Pre-conference interview by Tom Honig

Conversationalist 1: Peggy Holman

Conversationalist 2: Tom Honig

My conversation with Peggy Holman was particularly fascinating for each of us because we come from two different worlds — she from community activism, I from mainstream journalism, working for one smalltown newspaper for 35 years. Peggy came to the world of journalism through her concern that arose out of media coverage. In her case, the incident was a shooting at a Jewish Community Center in 1999. Her concern arose out of coverage that was overly simplified and didn’t serve the greater needs of either those involved or the community in general. She felt that the stories coming out of the violence did not really serve the needs of the community. She asked: “What in my world could serve the journalist?”

She was lucky enough to meet Steven Silha and Chris Peck, who were both smart enough to realize that her background in organizational behavior and the process of appreciative inquiry could add a lot to the discussion of the future of journalism. As her involvement grew, including at a presentation at APME in 2001, Peggy learned that many journalists care deeply about the craft and about its importance. She says in this age of upheaval, that she is reaching out to people like me — mainstream journalists who are seeking new ways to bring traditional values to the public.

1. My takeaway from Peggy is that the new form of journalism will be engagement. No longer will consuming news be a passive activity. Rather, the consumers are part of the process and are engaged with stories. They’re part of the storytelling process because there are so many questions that the so-called “expert” journalist can’t answer. It’s about community engagement. However, what form will that take? Going along with community engagement is a more nuanced dialogue. People are becoming frustrated with mainstream journalism for a number of reasons, but one of important reasons is the tendency toward oversimplification. Instead of covering “flame-throwers” from each side of a dialogue, the future of community-engaged journalism ought to present news and information in a more complex — and truthful — way. In her words: It’s harder (today) to do a good story. Things can’t be reduced to A versus B; There are more voices of color present in our reality than even 20 years ago. To tell a story only with the ‘usual suspects’  isn’t sufficient. More than the technology is a consciousness that says it’s really important to get at least three sides to a story. We need a way of telling stories that look more into inter-relationships. It’s possible to tell a story that doesn’t shirk the truth, but frames it in a way to find a handle in a way to check in (with the community.)”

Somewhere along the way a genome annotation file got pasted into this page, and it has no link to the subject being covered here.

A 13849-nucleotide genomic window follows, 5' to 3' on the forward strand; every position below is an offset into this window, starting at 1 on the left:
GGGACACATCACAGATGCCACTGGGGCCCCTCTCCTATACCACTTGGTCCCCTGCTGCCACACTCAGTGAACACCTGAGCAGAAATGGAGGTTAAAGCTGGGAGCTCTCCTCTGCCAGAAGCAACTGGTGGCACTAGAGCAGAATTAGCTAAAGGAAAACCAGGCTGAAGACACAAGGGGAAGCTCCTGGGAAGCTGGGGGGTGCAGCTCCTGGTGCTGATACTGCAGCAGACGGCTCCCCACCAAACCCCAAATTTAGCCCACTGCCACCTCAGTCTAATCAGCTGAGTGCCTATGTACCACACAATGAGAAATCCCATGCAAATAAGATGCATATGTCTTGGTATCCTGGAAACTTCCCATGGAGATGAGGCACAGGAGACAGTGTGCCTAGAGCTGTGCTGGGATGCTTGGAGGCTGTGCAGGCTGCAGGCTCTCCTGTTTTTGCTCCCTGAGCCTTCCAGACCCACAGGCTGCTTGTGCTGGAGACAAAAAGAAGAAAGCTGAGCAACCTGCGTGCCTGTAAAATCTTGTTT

And: “An old story is dying and a new one is being born. It can be likened to the early days of the country. Bloggers are the new pampheteers and new reporters; they are rekindling civic engagement by what they’re doing. It’s the seeds of a new media explosion; how do professional journalists and citizen journalists mix.

Also: Peggy says the big question in the future of journalism revolves around the art of engagement. How do we engage in a civil dialogue? People have skills to do that. The journalism of the future may be in the community hosting role creating spaces where there are agreements. Too often the norm has became “keep your mouth shut.” And it’s killing us. In reality, and in her work, distinct points of view can bring you together. It’s what is at heart of art of engagement: have a conversation with people different from yourself and stay connected. People are doing that online.

2. Standout quote: Newspapers cover stories; citizens share stories.

3. The conversation with Peggy Holman was an example of two people from different worlds having a dialogue about the best in journalism and the best in community engagement. It’s my feeling that the future of journalism will be necessity include the news consumers, and yet the best of journalism will have bring to the party what it does best: provide information and perhaps even knowledge that is fact-tested. In an increasingly complex world, news reportage will have to feature clarity even when it comes to the most complex of scientific, technical and financial information. Journalism is about way more than opinion. We must carry forward informed dialogues. Yes, journalism must engage with the community. But there comes a point where those in position of more technical knowledge are provided a forum to explain the world to those who may not be informed.

Finally: the biggest unanswered question, to me, is this: who is going to pay for journalism? How will those who specialize in covering the news in a responsible way do it in a way where they get  paid a living wage?

About Peggy Holman

Peggy Holman supports organizations and communities to uncover creative responses to complex challenges using innovative engagement processes. The Change Handbook, co-authored with Tom Devane and Steven Cady, documents many such processes. The book is the considered the definitive resource for leaders and consultants working to increase resilience, agility, and collaboration in organizations and other social systems. Peggy co-founded Journalism that Matters in 2001 with three journalists to support the pioneers who are shaping the emerging news and information ecology. Peggy’s latest book, Engaging Emergence: Turning Upheaval into Opportunity, supports people facing disruptions to invite others to join them in realizing new possibilities.
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